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NEW DELHI : At least 153,500 companies and establishments have resumed their contributions to the Employees Provident Fund Organization (EPFO) after pausing payments after the national lockdown, indicating a gradual economic recovery.

About 64,000 establishments that were making the contributions in February are, however, still to resume payments to the retirement fund manager.

While 549,037 establishments were contributing to EPFO in February, the number dropped sharply to 332,773 in April, according to official data accessed by Mint.

Establishments with 20 or more employees have to mandatorily contribute to EPFO. Every month 12% of the basic salary of employees of these firms is deducted as EPF dues and a matching contribution is made by the employer. While the employees contribution of 12% goes directly as EPF deposit, of the employers share, 8.33% goes to the employees’ pension kitty and rest to the EPF corpus.

“The rebound of 153,500 firms by end July-early August is an indication of revival," said a government official requesting anonymity.

The revival in some sectors is happening gradually and many companies have started to ramp up production, said experts. Maruti Suzuki India Ltd and Hyundai Motor India Ltd are among companies that aim to boost vehicle production back to the peak levels of FY18, Mint reported on 4 August.

“The economic revival is going to be a slow process. It will take time for companies to come out of the woods, but some sectors such as construction, e-commerce, and textiles are showing a positive trend. The demand in the real estate and textile segments are visible from the fact that migrants have started coming back to cities gradually. Besides, the manufacturing sector is also slowly opening up," said K.R. Shyam Sundar, a labour economist and professor at XLRI.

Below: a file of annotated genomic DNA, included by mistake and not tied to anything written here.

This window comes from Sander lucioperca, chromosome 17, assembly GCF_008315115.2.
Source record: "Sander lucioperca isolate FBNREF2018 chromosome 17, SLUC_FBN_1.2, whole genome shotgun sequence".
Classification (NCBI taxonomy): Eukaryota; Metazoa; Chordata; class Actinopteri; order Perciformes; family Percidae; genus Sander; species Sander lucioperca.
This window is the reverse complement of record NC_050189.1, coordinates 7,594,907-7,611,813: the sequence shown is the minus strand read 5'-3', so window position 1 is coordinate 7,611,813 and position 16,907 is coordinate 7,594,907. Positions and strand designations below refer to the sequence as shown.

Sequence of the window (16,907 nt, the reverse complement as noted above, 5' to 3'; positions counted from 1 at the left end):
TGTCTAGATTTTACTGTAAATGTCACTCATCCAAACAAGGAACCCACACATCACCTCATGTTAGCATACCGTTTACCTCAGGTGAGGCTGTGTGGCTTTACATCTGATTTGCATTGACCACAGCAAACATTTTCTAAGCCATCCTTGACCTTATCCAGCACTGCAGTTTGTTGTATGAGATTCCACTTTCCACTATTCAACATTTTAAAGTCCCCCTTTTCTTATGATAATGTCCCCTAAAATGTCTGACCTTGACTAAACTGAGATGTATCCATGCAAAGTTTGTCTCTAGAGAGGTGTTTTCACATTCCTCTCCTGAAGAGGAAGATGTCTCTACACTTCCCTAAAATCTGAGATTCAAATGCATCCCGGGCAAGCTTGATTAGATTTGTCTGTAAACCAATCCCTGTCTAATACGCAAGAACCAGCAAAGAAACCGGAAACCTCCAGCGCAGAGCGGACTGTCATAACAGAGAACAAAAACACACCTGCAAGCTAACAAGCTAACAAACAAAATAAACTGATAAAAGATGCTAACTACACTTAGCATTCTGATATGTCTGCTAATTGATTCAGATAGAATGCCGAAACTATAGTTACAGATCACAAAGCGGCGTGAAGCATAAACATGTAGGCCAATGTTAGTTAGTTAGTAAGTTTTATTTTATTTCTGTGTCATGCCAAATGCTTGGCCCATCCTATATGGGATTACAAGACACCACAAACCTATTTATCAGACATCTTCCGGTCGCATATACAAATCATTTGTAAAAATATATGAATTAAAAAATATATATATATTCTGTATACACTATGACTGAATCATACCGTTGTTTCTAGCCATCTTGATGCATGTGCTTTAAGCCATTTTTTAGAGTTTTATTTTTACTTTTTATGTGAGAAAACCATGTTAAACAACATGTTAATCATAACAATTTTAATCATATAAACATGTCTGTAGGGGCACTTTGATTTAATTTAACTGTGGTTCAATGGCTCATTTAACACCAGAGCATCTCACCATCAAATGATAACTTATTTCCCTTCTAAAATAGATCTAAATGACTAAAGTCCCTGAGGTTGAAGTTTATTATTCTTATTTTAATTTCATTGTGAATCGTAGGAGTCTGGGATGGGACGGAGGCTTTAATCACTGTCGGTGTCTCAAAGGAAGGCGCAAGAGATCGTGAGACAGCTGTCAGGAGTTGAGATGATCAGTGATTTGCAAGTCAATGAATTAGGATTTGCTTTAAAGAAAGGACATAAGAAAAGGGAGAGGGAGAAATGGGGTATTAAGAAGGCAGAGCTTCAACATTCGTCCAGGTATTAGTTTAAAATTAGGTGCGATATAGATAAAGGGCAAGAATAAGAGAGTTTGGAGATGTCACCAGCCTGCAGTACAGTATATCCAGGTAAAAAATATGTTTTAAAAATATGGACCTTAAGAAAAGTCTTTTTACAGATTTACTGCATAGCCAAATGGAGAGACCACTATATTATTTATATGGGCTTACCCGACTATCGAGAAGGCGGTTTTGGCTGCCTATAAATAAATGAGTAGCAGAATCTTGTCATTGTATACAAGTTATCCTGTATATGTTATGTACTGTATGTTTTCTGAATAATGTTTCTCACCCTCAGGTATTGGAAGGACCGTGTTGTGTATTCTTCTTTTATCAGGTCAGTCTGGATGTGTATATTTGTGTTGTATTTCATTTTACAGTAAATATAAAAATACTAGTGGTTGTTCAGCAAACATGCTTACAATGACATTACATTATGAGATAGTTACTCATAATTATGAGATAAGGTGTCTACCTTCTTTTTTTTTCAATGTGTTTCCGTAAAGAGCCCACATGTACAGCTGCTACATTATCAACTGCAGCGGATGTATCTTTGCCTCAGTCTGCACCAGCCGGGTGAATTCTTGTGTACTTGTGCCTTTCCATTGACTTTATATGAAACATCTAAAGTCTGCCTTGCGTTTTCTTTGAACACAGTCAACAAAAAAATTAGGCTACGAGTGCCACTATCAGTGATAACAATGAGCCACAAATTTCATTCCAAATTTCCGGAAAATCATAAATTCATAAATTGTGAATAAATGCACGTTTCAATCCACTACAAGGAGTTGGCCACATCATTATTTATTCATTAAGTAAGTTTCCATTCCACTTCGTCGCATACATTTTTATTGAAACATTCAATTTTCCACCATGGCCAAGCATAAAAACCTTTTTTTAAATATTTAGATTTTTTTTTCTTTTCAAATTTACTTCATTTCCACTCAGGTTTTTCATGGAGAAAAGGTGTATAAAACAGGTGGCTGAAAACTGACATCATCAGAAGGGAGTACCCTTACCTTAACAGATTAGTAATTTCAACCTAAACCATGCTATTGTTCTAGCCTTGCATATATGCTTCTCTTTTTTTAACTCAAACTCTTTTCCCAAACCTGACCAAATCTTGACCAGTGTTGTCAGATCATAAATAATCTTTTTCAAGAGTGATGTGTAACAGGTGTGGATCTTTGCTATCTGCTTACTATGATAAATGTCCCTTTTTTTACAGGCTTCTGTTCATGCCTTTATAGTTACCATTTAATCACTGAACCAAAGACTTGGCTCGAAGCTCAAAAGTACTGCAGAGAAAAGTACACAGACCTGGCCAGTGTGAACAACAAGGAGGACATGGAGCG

Data released by the National Statistical Office last week showed the index of industrial production (IIP) contracted 16.6% in June from a 34% contraction in May. In June, manufacturing activity improved the sharpest with contraction in output coming down to 17.1% from 38.4% in May while the contraction in mining (19.8%) and electricity (10%) sectors recovered only marginally.

The return of these companies as contributing members also means a growth in active EPFO subscribers’ base, which had slumped to a low in April, said the first government official cited above. Between end-April and early August, companies have submitted the EPF dues of 8 million more workers.

There were little more than 38.4 million active contributing subscribers with EPFO in April and this has climbed to 46.42 million by end-July, according to official data. To be sure, this is still below the pre-covid levels.

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